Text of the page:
CAN THO UNIVERSITY SCHOOL OF SOCIAL SCIENCES & HUMANITIES ENGLISH DEPARTMENT -------- AN INVESTIGATION INTO ENGLISH-MAJOR STUDENTS’ ATTITUDES AND TEACHERS’ PERCEPTIONS ON THE USE OF WATCHING FILMS WITH ENGLISH SUBTITLES IN LEARNING ENGLISH Supervisor: Researcher: Nguyen Minh Thanh Phan Thanh Xuan Code: 7106981 Class: NN1054A2 Can Tho, 2013 DECLARATION The thesis entitled “An investigation into English-major students’ attitudes and perceptions on the use of watching films with English subtitles in learning English” is conducted under the supervision of Mr. Nguyen Minh Thanh. I declare that the information reported in this study is the result of my own work, except where the due reference is made. The thesis has not been accepted for any degree and is not concurrently submitted to any candidature for other degree or diploma. November, 2013 Supervisor Researcher Mr. Nguyen Minh Thanh Phan Thanh Xuan Page ii ACKNOWLEDGEMENTS This paper could not have been completed without the help, encouragement and support from many people who all deserve my sincerest gratitude and appreciation. First of all, I would like to send my deepest gratitude to my supervisor – Mr. Nguyen Minh Thanh for his continuous support, his patience, motivation, enthusiasm, and immense knowledge. His guidance helped me in all the time of research and writing of this thesis. I would like to acknowledge with much appreciation the crucial role of Mr. Huynh Minh Hien for his precious advice. Also, I’d like to thank the teachers who took part in my interview, shared their precious time during the process of interviewing, and gave me useful suggestions. I would like to thank my beloved family, who was always with me when I had difficulties and gave me mental support to complete my thesis successfully. I also received much help and support from my friends through the time I carried out the thesis. Hence, I would like to send my appreciation to those who have supported me throughout entire process. I will be grateful forever for your love. Phan Thanh Xuan Page iii TABLE OF CONTENTS CHAPTER 1: INTRODUCTION ......................................................................... 1 1.1 Rationale ............................................................................................................ 1 1.2 Research aims .................................................................................................... 2 1.3 Research significance ......................................................................................... 2 1.4 Thesis organization ............................................................................................ 2 CHAPTER 2: LITERATURE REVIEW ............................................................. 4 2.1 Theoretical bases ............................................................................................... 4 2.1.1 The comprehensible Input Hypothesis .................................................. 4 2.1.2 The Affective Filter .............................................................................. 5 2.1.3 The Dual Coding Theory (DCT) .......................................................... 5 2.2 Positive effects of videos on English learning .................................................... 6 2.3 Subtitles ............................................................................................................. 7 2.3.1 Defining subtitles ................................................................................. 7 2.3.2 Advantages and disadvantages of subtitles ........................................... 8 2.3.2.1 Advantages of subtitles ........................................................... 8 2.3.2.2. Disadvantages of subtitles ................................................... 10 2.4 Research questions........................................................................................... 11 2.5 Research hypothesis......................................................................................... 12 2.6 Expected outcome ............................................................................................ 12 CHAPTER 3: RESEARCH METHODOLOGY................................................ 13 3.1 Research design ............................................................................................... 13 3.2 Participants ...................................................................................................... 13 3.3 Instruments ...................................................................................................... 15 3.3.1 Questionnaire ..................................................................................... 15 3.3.2 Interview ............................................................................................ 16 3.4 Research procedure .......................................................................................... 16 3.4.1 Pilot stage .......................................................................................... 16 3.4.2 Administering the questionnaire ......................................................... 16 CHAPTER 4: RESULTS, DISCUSSIONS AND CONCLUSIONS .................. 18 4.1 Data result ....................................................................................................... 18 Page iv 4.1.1 Overview of statistical procedures ...................................................... 18 4.1.2 Descriptions of the results .................................................................. 18 4.1.2.1 Students’ attitudes and perceptions on watching films with English subtitles ............................................................................... 19 4.1.2.2 Students’ attitudes and perceptions on the benefits and drawbacks of watching films with English subtitles ......................... 20 4.1.2.3 Teachers’ ideas ..................................................................... 21 4.1.2.4 Conclusions .......................................................................... 22 4.2 Discussions ...................................................................................................... 22 4.2.1 Students’ attitudes and perceptions ..................................................... 22 4.2.1.1 Students’ attitudes and perceptions on watching films with English subtitles ............................................................................... 23 4.2.1.2 Students’ attitudes and perceptions on the benefits of watching films with English subtitles ............................................... 23 4.2.1.3 Students’ attitudes and perceptions on the drawbacks of watching films with English subtitles ............................................... 24 4.2.2 Teachers’ attitudes ............................................................................. 25 4.3 Conclusions .................................................................................................... 26 CHAPTER 5: LIMITATIONS AND RECOMMENDATIONS ........................ 27 5.1 Limitations ...................................................................................................... 27 5.2 Recommendations............................................................................................ 27 REFERENCES .................................................................................................... 28 APPENDIX 1: QUESTIONNAIRE .................................................................... 31 APPENDIX 2: BẢNG CÂU HỎI ........................................................................ 36 APPENDIX 3: QUESTIONS FOR INTERVIEW ............................................. 41 Page v LIST OF TABLES AND FIGURE List of tables Table 3.1 Characteristics of the participants........................................................... 13 Table 3.2 Clusters of the questionnaire item .......................................................... 15 Table 3.3 The reliability of the questionnaires ....................................................... 16 Table 4.1 The Reliability Coefficient of the Questionnaire .................................... 18 Table 4.2 Descriptive Statistics about students’ attitudes and perceptions on good study environment ................................................................................................. 19 Table 4.3 Descriptive Statistics about students’ attitudes and perceptions on watching films with English subtitles..................................................................... 19 Table 4.4 Descriptive Statistics about students’ attitudes and perceptions on the benefits of watching films with English subtitles ................................................... 20 Table 4.5 Descriptive Statistics about students’ attitudes and perceptions on the drawbacks of watching films with English subtitles ............................................... 21 List of figures Figure 1 The sensory system.................................................................................... 6 Figure 2 The percentage of participants ................................................................. 14 Figure 4.1 Percentage of four courses in agreement with item 3 “I think I can learn new things from watching films with English subtitles”. ............................... 23 Figure 4.2 Percentage of four courses in agreement with item 9 “With the subtitles, I can listen to the pronunciation and intonation of native speakers”. ....... 24 Figure 4.3 Percentage of four courses in agreement with item 24 “I can know how the words are pronounced but still I don’t know the meaning”. ...................... 25 Page vi ABSTRACT Watching films is one of the most popular ways of entertainment. However, films are not just relaxation; they are also a valuable language teaching tool. With advances in technology, options of how one can watch movies are various. Besides, the subtitles of the target language might offer a new path for learners in language learning. Films with English subtitles become a useful activity in classroom which provides students many new things. The study was conducted from September to November, 2013 in Can Tho University, to examine the three main aspects: (1) students’ attitudes and teachers’ perceptions on the use of watching films with English subtitles in learning English, (2) benefits and drawbacks of watching films with English subtitles, and (3) problems teachers may encounter when they use this activity in classroom. The study involved 145 students from 4 courses of English major (course 36, 37, 38 and 39) and three teachers. The research follows a descriptive approach with two instruments: a twenty-six-item questionnaire of the five-point scale to know students’ attitudes and perceptions on the use of watching films with English subtitles, and an interview to know teachers’ problems when using this activity. The data results from the questionnaire were treated via SPSS17.0. The results showed that the students had a positive attitude towards watching films with English subtitles as well as the good perception towards the benefits of this activity. The study also revealed students’ problems in learning pronunciation and vocabulary through English subtitles in films although the students did not have a clear perception towards the drawbacks of this activity. Page vii CHAPTER 1 INTRODUCTION In this chapter, I would like to state rationale of the problem, and research aims. 1.1 Rationale Watching films is one of the most popular ways of entertainment. However, films are not just for relaxation; they are also a valuable language-teaching tool. Movies allow teachers to introduce variety and reality into the classroom. Furthermore, almost everyone finds watching film pleasurable and enjoys talking about them. However, the problem is on the teachers, who have to find the best way to make movies an educational tool for instruction. With advances in technology, options of how one can watch movies are various. Not only the sound and the images are adopted, but the subtitle of the target language is also called for assisting comprehension. Subtitles might offer a new path for learners in language learning. From a motivation aspect, it seems that using movies is a perfect choice in a language-learning classroom. Language learning is a complicated process. To be a successful English learner, one must be proficient in many skills, e.g. listening, speaking, reading and writing… etc. Having pressure while studying is a normal physical feeling anyone can face. Tsai and Huang (2009) agreed that a learner lacking interest or having stress in learning can often fail to make progress; films with different types can catch individuals’ interest and arouse learners’ motivation. Learning motivation has long been regarded as one of the essential factors in foreign language learning. According to Krashen (1982), in any aspect of education, it is always important to create a safe, welcoming environment in which students can learn. In language education, this may be especially important because learners need to feel that they are able to make mistakes and take risks in order to acquire language. This relates directly to Krashen’s hypothesis of the Affective Filter. As a fan of movies, I find myself interested in both the films and the benefits they bring to my learning English. Inspired by Krashen’s hypothesis, and my expectation, I Page 1 carry out my research on “An investigation into English-major students’ attitudes and perceptions on the use of watching films with English subtitles in learning English.” 1.2 Research aims:  To know students’ attitudes and perceptions on the use of watching English films with subtitle in learning English.  To know benefits and drawbacks of using films with subtitle in learning English.  To know teachers’ ideas on the use of films with subtitle. 1.3 Research significance The study is carried out to investigate the students’ attitudes and perceptions on the use of watching films with English subtitles – a useful activity which is not often used in classroom. The study will help students have a closer look at its benefits and drawbacks so that students can adjust this activity to be suitable for their level, and enhance their English competence. 1.4 Thesis organization The thesis is divided into five chapters: Chapter 1: Introduction provides readers with background information such as the rationale, three primary objectives of the study with three research questions. Chapter 2: Literature Review states the Theoretical bases, including the Comprehensible Input Hypothesis, the Affective Filter, the Dual Coding Theory (DCT), also the positive effects of videos on English learning, definition of subtitle, and its advantages and disadvantages are mentioned as well. Moreover, the research questions, research hypothesis and expected outcomes are listed in this chapter. Chapter 3: Methodology presents the research design, description of participants and instruments, and research procedures. Chapter 4: Results and discussion describe analysis of data collected from the questionnaire, the interviews. The results will specify three aspects: (1) attitudes and perceptions of English-major students on the use of watching films with English subtitles in learning English, (2) participants’ ideas on benefits and drawbacks of Page 2 watching films with English subtitles, (3) difficulties of teachers in the implementation of using films with English subtitles in teaching English Chapter 5: The study is concluded with some limitations and suggestions for further research in the future. Page 3 CHAPTER 2 LITERATURE REVIEW In this chapter, I would like to state the Theoretical bases, including the Comprehensible Input Hypothesis, the Affective Filter, the Dual Coding Theory (DCT), I also state the positive effects of videos on English learning, definition of subtitle, and its advantages and disadvantages as well. The research questions, research hypothesis and expected outcome are also included in this chapter. 2.1 Theoretical bases 2.1.1. The Comprehensible Input Hypothesis The comprehensible Input Hypothesis, proposed by Krashen, is a part of his theory of second language acquisition. He noted the idea that language learners acquire language when they understand messages or receive “comprehensible input”. The input can be in the form of oral and written language. The input hypothesis answers the question of how a language acquirer develops competency over time. It states that a language acquirer who is at "level i" must receive comprehensible input that is at "level i+1." In other words, the input materials must be slightly higher than the learners’ current level. Krashen stressed that the structures “i + 1” (above the existing level of competence) are understood by using context, knowledge of the world together with the existing competence “i”. The comprehensible input is done with the help of context and extra-linguistic information. Adding subtitles to films would appear to increase the chances to help the learners to comprehend the content of the films. Newman and Koskinen (1992) suggested that subtitled television is a valid form of comprehensible input, thus making subtitled films a source of comprehensible input, and leading to foreign language acquisition. Moreover, subtitled films provide learners with the opportunity to experience the target language in a rich, more natural context (William, 1960). The use of visual images, as a video-based instruction, has been claimed by many researchers to be effective in making listening input more comprehensible (Terrell, 1993; Mac William, 1986; Stempleski, 1990, 1991, 1992; Katchen, 1996; Raphan, Page 4 1996). Authentic listening materials are also recommended as a means of providing students with more realistic contexts and comprehensible input(as cited in Lin, 2002). Hwang and Huang (2011) claimed that multimedia have beneficial effects on language learning because of abundant and authentic comprehensible input. 2.1.2. The Affective Filter Krashen’s Affective Filter hypothesis captured the relationship between affective variables and the process of second language acquisition by assuming that learners fluctuate with respect to the strength and level of the Affective Filter. A student with high motivation, high self-esteem and low anxiety will have a low affective filter, and will be able to take full advantage of the input. On the other hand, a student with low motivation, low self-esteem and high anxiety will have a high affective filter, and will not be able to effectively process the input, even if it is “comprehensible.” To sum up, Krashen suggested that language learners might be distracted by emotional factors in language learning process. Negative emotions are formed through passive moods, including low motivation, low self-esteem, and anxiety. In order to reduce learners’ pessimistic mood and improve their learning motivation, Krashen implied that language teachers should create a comfortable, lower affective filter and motivation stimulating study environment, in which learners can develop higher selfesteem and a greater sense of confidence and fulfillment. King (2002) stated, “Films provide more pedagogical options and are a rich resource of intrinsically motivating materials for learners”. 2.1.3 The Dual Coding Theory (DCT) The Dual Coding Theory (hereafter DCT), was proposed by Paivio (1971), suggested that individuals learn best when information is represented using both verbal and nonverbal methods. Paivio pointed out that information could be represented by pictures and words at the same time. Verbal information includes spoken and written words, while non-verbal information includes images, actions and sensations (Clark & Paivio, 1991). The two information sources generate two coding systems: verbal codes and non-verbal codes which are functionally independent and interconnected by referential links. Page 5 Figure 1The sensory System The subtitled films provide two channels of verbal information (the audio track and the subtitles), in addition to one channel of non-verbal information (moving pictures). These three independent channels are interconnected and presented simultaneously. Therefore, they seem to be a very suitable form of media for activating the dual-coding systems with viewers’ brains. 2.2 Positive effects of videos on English learning Though video and other multimedia have been around since the late 1960’s, it is the recent drop in costs that have made these kinds of materials a practical possibility in a wide variety of classrooms. As such, more and more educators have come to consider these tools as media of instructions. Canning – Wilson (2000) suggested that “images contextualized in video or on its own can help to reinforce language learning, provided the learner can see immediate meaning in terms of vocabulary recognition” and revealed that the students enjoy learning language through the use of video. Snyder and Colon (1988) and some authors have already demonstrated how video clips are more efficient than still pictures when we teach unknown vocabulary items (Al-Seghayer, 2001). Among other reasons, this is due to the fact that video is able to improve the building of a mental image, to create a curiosity that leads to intense focus, and because it embodies that highly beneficial combination of media already discussed. Quoting Carter and McCarthy (1988), “the more opportunities that can be found for formal transfer between Page 6 foreign and mother-tongue words, the better the chances for retention”. Videos provide “slice of living language” in the sense that the amount of realism encoded in video is greater than those to be found in either written or audio media. Zarei & Rashvand (2011) believed that watching films is a useful way to learn a foreign language. However, it’s difficult for learners to understand films if they rely only on listening comprehension. Therefore, subtitles play an outstanding role in facilitating the learning process. 2.3 Subtitles 2.3.1 Defining subtitles The first closed-captioned TV program was transmitted by the National Captioning Institute of the USA in 1980. Captions were used in the news during the late hours for hearing-impaired audiences. Soon its educational potentials drew attention of teachers of English language. Subtitling is a branch of translation called audio-visual translation in which viewers can read statements of dialogues on the screen as well as watch the images and listen to the dialogues (Reich, 2006). Captions and subtitles have exactly the same definitions although some make a distinction and define that captions is for both deaf and hearing-impaired viewers, while subtitles is special to hearers. (Neves, 2008). According to Oxford Dictionary, subtitles means “captions displayed at the bottom of a cinema or television screen that translate or transcribe the dialogue or narrative”. (2010). The term “caption” usually comes when we mention “subtitle”, in UK English, “subtitle” is used to mean both caption and subtitle. Similarly, Wikipedia defines both caption and subtitle as “the textual versions of the dialogue in films and television programs, usually displayed at the bottom of the screen”. Katchen, Lin, Fox and Chun (2002) categorized six combinations of subtitles as following sections:  Standard Subtitling (L2 audio with L1 subtitles)  Bimodal Subtitling (L2 audio with L2 subtitles)  Reversed Subtitling (L1 audio with L2 subtitles) Page 7  Bilingual Subtitling (L2 audio with L2 and L1 subtitles simultaneously)  Bilingual Reversed Subtitling (L1 audio with L1and L2 subtitles simultaneously)  No Subtitling (L2 audio with no subtitles at all) This research aimed at focusing on Bimodal Subtitling, which means English movies with English subtitles. 2.3.2 Advantages and disadvantages of subtitles 2.3.2.1 Advantages of subtitles Subtitles were initially used in 1980s for hearing-impaired children. However, the potential use for foreign language learning soon became quite apparent, and many studies of Borras and Lafayette (1994), Dana (2004), Garza (1991) have confirmed that combining subtitles with audio-visual materials is an effective instructional method to enhance the listening and reading comprehension of a second language (as cited in Latifi, 2011). The studies that support subtitles have usually demonstrated improvement in two major aspects: a higher level of comprehension and better vocabulary recognition ability. In terms of comprehension, several studies have reported a significant improvement of the listening and reading comprehension after being exposed to the subtitled movies. A pilot study (Price, 1983) conducted with 500 ESL learners, revealed that their listening comprehension in English was greatly improved. In addition, “viewers, regardless of education level or language background, benefited significantly from captioning, even with only one viewing”. (p.8). Garza (as cited in Hsu et al, 2013) did an experiment to examine the effect of subtitles in ESL learners in Russia. Based on the findings of his study, Garza argued that subtitles had a significant effect on reading and listening comprehension. Similarly, Huang and Eskey (2000) investigated the effect of subtitles on the listening comprehension of intermediate ESL learners. Their study revealed that subtitles improved not only listening comprehension skills of college-level ESL learners but also their general comprehension and vocabulary development. When students watch videos in a foreign language, the contribution of comprehending and Page 8 connecting the foreign language and its meaning is limited if they cannot understand what they have heard. Therefore, Hsu and colleagues (2013) stressed the use of captions and subtitles in enhancing the effectiveness of listening comprehension. Caimi (2006) believed that subtitles improved second language learners’ listening comprehension because of the reproduction of oral language in written form. Goldman (1993) concluded that subtitled television motivated ESL students of intermediate and advanced levels in terms of their reading comprehension. Moreover, he stressed that subtitled programs is a powerful and dynamic supplemental teaching aid. In another study, the contribution of computer-based subtitling to language learning was investigated and conclusion was made that subtitling encouraged learners to understand the content of the films (Zanon, 2006). To investigate the effectiveness of subtitles on film comprehension, Grigon, Lavaur and Blanc (2005) compared three versions of films (dubbed, subtitled and original version) and found that dubbed and subtitled versions led to a better performance in comparison to the original version. Moreover, the effect of three kinds of subtitles (bimodal, standard and reversed) on target vocabulary recognition and recall was investigated by students in Iran(Zarei, 2009). Regarding to vocabulary recall, the Bimodal Subtitles was the most effective while reversed subtitles was the least effective of the three. In another study on the effect of subtitling, Steward and Pertusa (2004) explored gains in vocabulary recognition made by intermediate students by viewing films in Spanish with English subtitles and others group watching the same film with Spanish subtitles. They reported that the former outperformed in enhancing vocabulary recognition. Markham (1999) investigated the effect of subtitled videotapes on aural word recognitions skills and found that the presence of subtitles significantly improved the participants’ ability to identify the key words they subsequently heard aural words again. Neuman and Koskinen (1992) also pointed out that subtitled programs created a rich language environment which enabled students to learn incidental words through contexts. The two researchers supported that subtitled programs provided powerful comprehension input which had an effect on ESL learners’ acquisition of vocabulary and reading development. In support of the positive perception toward subtitles, Ben and Page 9 Wilsons (1989) reported that students show extremely positive attitudes toward subtitling and showed notable improvement in vocabulary acquisition, reading comprehension, listening comprehension and word recognition. Ellsworth (1992) reported that closed-subtitled programs motivated learners to use their target language with greater comfort and confidence. The researcher contended that subtitled videos may help learners who are not confident in their second language to use it, interact with it, and expand it. 2.3.2.2 Disadvantages of subtitles When subtitles have been used as a support in foreign language education, they have sometimes been considered distracting and tending to slow down the development of listening skills, because learners rely on the text rather than the streams of speech. In spite of the beneficial aspects described above, subtitles may not be suitable for all materials and viewers at all levels of language proficiency. In particular, it may be helpful for beginners only if the materials is carefully adapted to their levels and contains certain amount of familiar phrases. In a study conducted by Guillory (1998), the researcher found that if the materials were too advanced, many words used in the video were not listed in the textbook glossary, captions and subtitles could not sufficiently compensate for the fast rate of speech and difficult vocabulary level. The major problems with all the studies supporting the positive effect of subtitles lies in the fact that they all neglected the long-term effect of subtitles on improving the actual listening comprehension skills of the listeners. The immediate effect of using subtitles was investigated and no attention was paid to the actual performance of the listeners without the support of subtitles and captions. Moreover, the critics have pointed out some pitfalls of subtitles on several aspects. For example, there is a general traditional belief that subtitles are disturbing and are a source of laziness. The major challenge of using subtitles may be the fact that students become used to the written support and no actual gain made in listening comprehension ability which is the primary focus. In this regard, Robin (2007) argued the efficiency of subtitles in the long run and doubted the superficial improvement in the listening ability. Some empirical studies found that the use of subtitles even hindered the comprehension. Taylor (2005) in his Page 10 research found no-subtitled group performed significantly better compared with the captioned group. Caimi (2006) found that with the captioned texts, the students’ concentration was primarily on reading rather than listening. Some students found the captions distracting and were confused by the coinciding language presentation. These above ideas have mentioned about the effect of subtitled movies on English learning. Although many studies have hypothesized the effects of subtitled films on language learners, little research related to this interest has been found in CTU. Thus, there is a need for exploration. I intend to carry on this research to find out whether those believes are reliable or not. 2.4 Research questions:  To what extent do students like watching films with English subtitles in learning English?  What are some benefits and drawbacks of watching films with English subtitles?  What are teacher’s ideas to the use of films with English subtitles in teaching English? 2.5 Research hypothesis I hypothesize that  Most students like watching films with English subtitles as a tool to learn English.  The students and teachers agree that using films with English subtitles in learning English brings some advantages and disadvantages.  Teachers have encountered some problems when using films with English subtitles to teach students. Hopefully, the thesis would help the teachers of English as well as students realize the effects, the benefits and drawbacks of watching film with subtitles. Page 11 2.6 Expected outcome It is hoped that the findings of the research will be helpful for both teachers and students. The result will lead to some conclusions about the use of watching films with subtitles in learning English that are helpful for students, and provide some suggestions for teachers with some problems, which may be encountered when applying this method. Page 12 CHAPTER 3 RESEARCH METHODOLOGY In this chapter, I will present the research design, description of participants and instruments, and research procedures. 3.1 Research design This research follows the descriptive approach which surveys attitudes and perceptions of English-major students on the use of films with English subtitles in learning English. Moreover, some teachers’ problems when applying film subtitles and their suggested solutions are also mentioned. 3.2 Participants 145 students, including 113 females and 32 males in CTU were randomly invited to participate in this study. The participants consisted of students majoring in English in all four courses. The general characteristics of the participants are demonstrated in table 3.1 and the percentage of participants is described in figure 2. Table 3.1 Characteristics of the participants (N = 145) Total Female (%) Male (%) Course 36 31 93,5 6,5 Course 37 37 64,8 35,2 Course 38 40 82,5 17,5 Course 39 37 72,9 27,1 Page 13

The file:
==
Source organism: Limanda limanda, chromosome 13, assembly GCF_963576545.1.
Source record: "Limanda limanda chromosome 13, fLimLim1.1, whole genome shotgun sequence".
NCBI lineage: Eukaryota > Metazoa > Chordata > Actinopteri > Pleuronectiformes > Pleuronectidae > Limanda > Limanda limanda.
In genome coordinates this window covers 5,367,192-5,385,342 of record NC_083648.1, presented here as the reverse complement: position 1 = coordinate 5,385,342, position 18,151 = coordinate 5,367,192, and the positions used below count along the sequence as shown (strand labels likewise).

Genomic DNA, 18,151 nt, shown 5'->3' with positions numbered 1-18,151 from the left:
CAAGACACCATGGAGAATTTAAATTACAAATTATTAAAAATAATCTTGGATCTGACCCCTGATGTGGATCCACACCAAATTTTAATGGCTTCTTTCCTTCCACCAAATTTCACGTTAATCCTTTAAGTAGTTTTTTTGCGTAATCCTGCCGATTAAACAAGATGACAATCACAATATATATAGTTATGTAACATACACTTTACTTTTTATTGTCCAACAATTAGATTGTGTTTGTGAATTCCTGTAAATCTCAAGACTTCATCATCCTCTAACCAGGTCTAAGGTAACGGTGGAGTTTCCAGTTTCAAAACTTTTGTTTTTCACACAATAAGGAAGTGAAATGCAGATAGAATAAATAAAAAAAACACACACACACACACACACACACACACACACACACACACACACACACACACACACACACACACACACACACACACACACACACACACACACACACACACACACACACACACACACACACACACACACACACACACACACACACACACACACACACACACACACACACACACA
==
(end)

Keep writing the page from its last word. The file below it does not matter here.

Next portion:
- Xem thêm -